Web Textures

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Revision as of 20:52, 30 July 2010 by Kizmut Smit (talk | contribs) (+cat)
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Emblem-important-yellow.png Note!

This has been superseded by HTTP Texture.


This page is about dynamic web textures, a feature to allow an LSL script to assign an image URL to a face and cause it to dynamically update from the script. This is not HTML-on-a-prim, though it shares some of the same complications regarding anonymity.

This raises a potential issue regarding Expected Privacy. The only practical way to accomplish dynamic web textures is to let the client download the image directly. This will expose user's IP addresses. This issue is also there for HTML on a prim, though the limitations several Lindens have mentioned to reduce the processing overhead of HTML on a prim - similar to the current limitations for media textures - make it less likely to be easily abused.

We are looking toward making it possible for prims to reference external websites for texture information, which is where PNG textures would start to come into play. -Phoenix Linden

Benefits of this feature

  1. Negates the need for scripts like XyText that are very laggy when dynamic displays are large.
  2. Allows for things like streaming news service HUDs.
  3. Interactive games can present large amounts of off-world data.
  4. Corporations that already have many dynamic web assets can reuse them in-world.
  5. The L$10 upload fee can be avoided if the user hosts the content by him/herself.

Possible benefits

  1. Live porn. Did we really have to mention this?
  2. Web Cams.

The previous 2 are already possible via quicktime streaming which is more efficient.

Potential LSL implementation

<lsl> llSetTextureURL(integer face, string url); llRefreshTextureURL(integer face); </lsl> Example with text generation script:

<lsl> llSetTextureURL(1, llUrlEncode("http://example.com/getpng.php?text= " + text + "&font=futura&rez=512x512"); llRefreshTextureURL(integer face); </lsl>

Privacy problems

The agent IP is already exposed if the avatar is listening to streamed media, but this is limited to agents that (a) have streaming media enabled, and (b) visit the specific parcel that the 'media bug' is associated with. Attempting to use streaming media to build up a database associating avatars with IP addresses would be enormously expensive.

Despite the small exposure, there are a number of people who do not use streaming media because of privacy concerns.

Textures, unlike streaming media, are ubiquitous and require no significant expenditure to distribute around the grid. The potential for large scale data mining to associate characters in SL with each other and with real-life identities is significantly higher.

  • The relative severity of this should be pondered.

Suggested Privacy Protections

There are a number of mechanisms that could be used to mitigate this effect:

Do nothing, just implement it

  • Pro: Feature itself is somewhat easy to implement, if images are powers of 2
  • Pro: Most other protocols on the internet expose IP to the server, this isn't unprecedented.
  • Con: Unannounced loss of anonymity.
    • Mitigation: Announce it first.
  • Con: Sets precedent for other features that may expose IP association information.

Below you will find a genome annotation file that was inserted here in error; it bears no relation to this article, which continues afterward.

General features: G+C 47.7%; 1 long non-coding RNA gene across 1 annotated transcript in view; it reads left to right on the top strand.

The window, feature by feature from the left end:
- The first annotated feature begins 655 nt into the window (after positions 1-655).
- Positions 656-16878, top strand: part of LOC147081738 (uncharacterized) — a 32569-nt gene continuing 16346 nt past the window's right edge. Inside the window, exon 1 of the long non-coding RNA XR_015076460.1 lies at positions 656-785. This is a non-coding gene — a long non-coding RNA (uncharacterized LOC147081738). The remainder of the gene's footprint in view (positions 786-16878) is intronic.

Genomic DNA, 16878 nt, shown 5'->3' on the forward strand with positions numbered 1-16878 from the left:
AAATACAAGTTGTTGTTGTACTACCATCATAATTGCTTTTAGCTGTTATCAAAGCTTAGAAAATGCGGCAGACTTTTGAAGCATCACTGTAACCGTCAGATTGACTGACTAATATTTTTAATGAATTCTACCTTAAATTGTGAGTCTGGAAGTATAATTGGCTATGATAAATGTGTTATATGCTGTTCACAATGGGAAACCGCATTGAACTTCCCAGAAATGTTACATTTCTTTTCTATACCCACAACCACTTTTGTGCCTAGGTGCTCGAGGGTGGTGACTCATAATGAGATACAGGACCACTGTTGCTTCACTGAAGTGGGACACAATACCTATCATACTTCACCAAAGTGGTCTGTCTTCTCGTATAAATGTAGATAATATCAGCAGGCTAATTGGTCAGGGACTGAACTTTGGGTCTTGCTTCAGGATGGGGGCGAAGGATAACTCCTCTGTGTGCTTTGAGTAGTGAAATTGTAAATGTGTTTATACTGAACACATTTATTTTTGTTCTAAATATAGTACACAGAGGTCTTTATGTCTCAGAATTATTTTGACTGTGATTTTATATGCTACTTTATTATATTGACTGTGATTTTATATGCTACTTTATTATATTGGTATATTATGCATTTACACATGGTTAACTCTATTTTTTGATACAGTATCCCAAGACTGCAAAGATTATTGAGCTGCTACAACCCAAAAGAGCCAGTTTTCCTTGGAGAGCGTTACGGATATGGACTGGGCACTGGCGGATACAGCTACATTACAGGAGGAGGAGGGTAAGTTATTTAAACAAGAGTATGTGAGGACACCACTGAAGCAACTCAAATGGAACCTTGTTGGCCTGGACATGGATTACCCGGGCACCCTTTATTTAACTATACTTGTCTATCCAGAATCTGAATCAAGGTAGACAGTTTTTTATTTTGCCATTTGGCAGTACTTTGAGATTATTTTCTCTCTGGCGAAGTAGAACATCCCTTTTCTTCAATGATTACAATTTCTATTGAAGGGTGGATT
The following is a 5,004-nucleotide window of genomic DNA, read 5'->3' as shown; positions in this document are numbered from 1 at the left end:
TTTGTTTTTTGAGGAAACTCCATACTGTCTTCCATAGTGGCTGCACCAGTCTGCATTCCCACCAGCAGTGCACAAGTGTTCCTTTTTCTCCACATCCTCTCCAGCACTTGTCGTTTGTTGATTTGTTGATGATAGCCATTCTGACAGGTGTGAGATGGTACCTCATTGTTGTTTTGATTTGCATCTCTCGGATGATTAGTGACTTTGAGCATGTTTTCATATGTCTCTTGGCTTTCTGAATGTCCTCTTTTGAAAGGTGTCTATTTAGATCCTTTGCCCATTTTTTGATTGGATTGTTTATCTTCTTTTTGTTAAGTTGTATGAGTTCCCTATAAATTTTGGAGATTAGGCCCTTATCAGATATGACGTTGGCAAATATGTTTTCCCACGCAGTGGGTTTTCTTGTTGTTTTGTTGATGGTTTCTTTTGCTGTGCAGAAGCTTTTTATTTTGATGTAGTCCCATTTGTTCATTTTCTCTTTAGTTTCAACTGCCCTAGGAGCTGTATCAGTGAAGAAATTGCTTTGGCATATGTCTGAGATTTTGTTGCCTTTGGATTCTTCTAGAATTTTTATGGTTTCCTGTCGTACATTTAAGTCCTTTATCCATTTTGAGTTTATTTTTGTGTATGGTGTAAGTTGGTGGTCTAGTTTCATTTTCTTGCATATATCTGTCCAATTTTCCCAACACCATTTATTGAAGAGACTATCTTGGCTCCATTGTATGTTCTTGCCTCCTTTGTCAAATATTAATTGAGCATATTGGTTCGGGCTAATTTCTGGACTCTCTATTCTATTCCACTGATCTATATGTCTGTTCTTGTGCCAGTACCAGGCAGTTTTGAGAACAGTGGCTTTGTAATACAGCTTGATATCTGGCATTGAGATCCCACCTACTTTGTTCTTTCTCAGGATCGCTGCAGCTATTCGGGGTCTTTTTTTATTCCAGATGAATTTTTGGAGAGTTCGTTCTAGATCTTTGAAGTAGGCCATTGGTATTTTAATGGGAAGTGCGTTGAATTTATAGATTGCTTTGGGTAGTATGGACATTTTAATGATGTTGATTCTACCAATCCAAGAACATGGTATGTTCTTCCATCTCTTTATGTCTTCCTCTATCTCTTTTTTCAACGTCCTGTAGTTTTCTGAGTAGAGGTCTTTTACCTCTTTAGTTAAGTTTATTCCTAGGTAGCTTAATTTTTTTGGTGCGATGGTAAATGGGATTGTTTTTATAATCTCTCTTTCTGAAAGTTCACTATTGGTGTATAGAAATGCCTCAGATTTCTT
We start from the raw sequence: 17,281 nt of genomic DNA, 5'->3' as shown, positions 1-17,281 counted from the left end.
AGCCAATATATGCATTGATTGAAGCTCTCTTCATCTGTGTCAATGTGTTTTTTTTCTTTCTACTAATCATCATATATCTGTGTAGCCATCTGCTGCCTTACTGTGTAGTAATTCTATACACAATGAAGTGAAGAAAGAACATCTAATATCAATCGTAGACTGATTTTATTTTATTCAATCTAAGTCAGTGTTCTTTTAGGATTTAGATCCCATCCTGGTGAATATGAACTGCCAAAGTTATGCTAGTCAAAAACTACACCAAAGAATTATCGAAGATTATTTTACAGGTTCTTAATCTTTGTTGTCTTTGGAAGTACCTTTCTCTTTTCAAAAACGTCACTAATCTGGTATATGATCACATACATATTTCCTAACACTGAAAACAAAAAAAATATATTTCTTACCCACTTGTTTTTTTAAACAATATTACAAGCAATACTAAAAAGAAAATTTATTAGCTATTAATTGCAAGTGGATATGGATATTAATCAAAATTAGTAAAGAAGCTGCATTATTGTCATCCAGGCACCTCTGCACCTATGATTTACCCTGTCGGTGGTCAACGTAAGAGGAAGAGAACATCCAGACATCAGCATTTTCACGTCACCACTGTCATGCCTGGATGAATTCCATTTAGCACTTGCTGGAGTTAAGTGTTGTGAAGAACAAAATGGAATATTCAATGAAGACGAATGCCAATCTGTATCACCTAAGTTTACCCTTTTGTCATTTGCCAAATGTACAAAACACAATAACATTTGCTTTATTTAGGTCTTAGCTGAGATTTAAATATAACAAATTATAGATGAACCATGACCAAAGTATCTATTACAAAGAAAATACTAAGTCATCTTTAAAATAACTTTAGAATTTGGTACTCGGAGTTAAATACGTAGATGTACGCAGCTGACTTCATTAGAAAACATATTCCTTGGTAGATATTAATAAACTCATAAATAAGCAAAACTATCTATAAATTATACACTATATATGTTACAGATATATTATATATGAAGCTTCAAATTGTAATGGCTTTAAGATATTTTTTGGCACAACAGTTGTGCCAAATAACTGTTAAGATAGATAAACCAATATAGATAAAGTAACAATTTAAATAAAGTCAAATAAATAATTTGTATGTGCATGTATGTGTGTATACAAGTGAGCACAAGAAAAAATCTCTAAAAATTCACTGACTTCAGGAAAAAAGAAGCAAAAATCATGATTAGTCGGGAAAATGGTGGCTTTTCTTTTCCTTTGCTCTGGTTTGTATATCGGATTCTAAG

• Note: this might be seen as a "Pro".
  • Con: Trivial to associate IP with agent using textures. Much easier than it is with a parcel media stream.
  • Con: Could become a public relations nightmare if users react badly.

Global on/off, with one time dialog opt-in

The client could prompt the first time you encounter a web texture, and ask you if you want to enable it, warning you that it will expose your IP address to third parties. This would be similar to the way parcel streaming media prompts the first time you encounter a parcel with it set.

  • Con: The user is asked to make technical decisions they might not understand.
  • Con: The user must sacrifice all dynamic web content to get privacy for their IP.
  • Pro: No annoyance for those who don't care about exposing IP associations.

For HUD attachments this could be handled as a special case (see below).

Proxy Options

External Proxy

Update (7/7/2007): SLSquid Proxy addresses this issue.

The client would provide a place to enter a HTTP proxy address for web textures. This would allow the user to enter an anonymizing proxy service if they want to.

  • Pro: Easy to implement
  • Pro: Proxy support will be needed anyway for the general move to HTTP texture transfers for regular asset textures.
  • Con: Configuring proxy settings for anonymizing proxies can be extremely difficult even for professionals.
    • Mitigation: this work can be hidden by the browser or browser extensions, so SL or a plugin for SL could do the work.
      • But there isn't such a plugin mechanism yet.
  • Con: Anonymizing proxies are slow and unreliable.
    • Only individuals that care about exposing their IP need to suffer this delay.
  • Con: Proxy support is not even implemented yet for the help browser
  • Con: Default settings (no proxy) expose users to privacy violations.
    • Which means this is likely to be a PR disaster.


Linden Lab could create their own anonymizing proxy server.

  • Pro: No setup on the user's part is required.
  • Con: Cost / Support / Implementation on Linden Lab's plate.


Using web textures in an attachment (particularly a HUD) provides an attacker the greatest opportunity to ensure that they have a correct match to an IP address, so while this is not that useful for bulk data gathering it's particularly problematic for targeted attacks. It would probably be best not to make web textures on attachments an exception to any wider restrictions. Web textures on HUDs, though, are particularly useful, so there should be some mechanism to allow a user to grant their own attachments the right to load web textures even if they are otherwise disabled.

  • Pro: Allows cautious users to use web-enabled HUDs.
  • Pro: Promotes effective low-lag tools.

Server side (SIM)

Much like llHTTPRequest the SIM could download the texture and be subjected to the same restrictions (no more than 20 requests per 100 seconds). This would ensure peoples privacy is protected. Another permutation of this would be to provide both a client side and server side implementation of web textures.

  • Pro: Privacy is protected
  • Pro: No user intervention required.
  • Con: More pressure on the sim.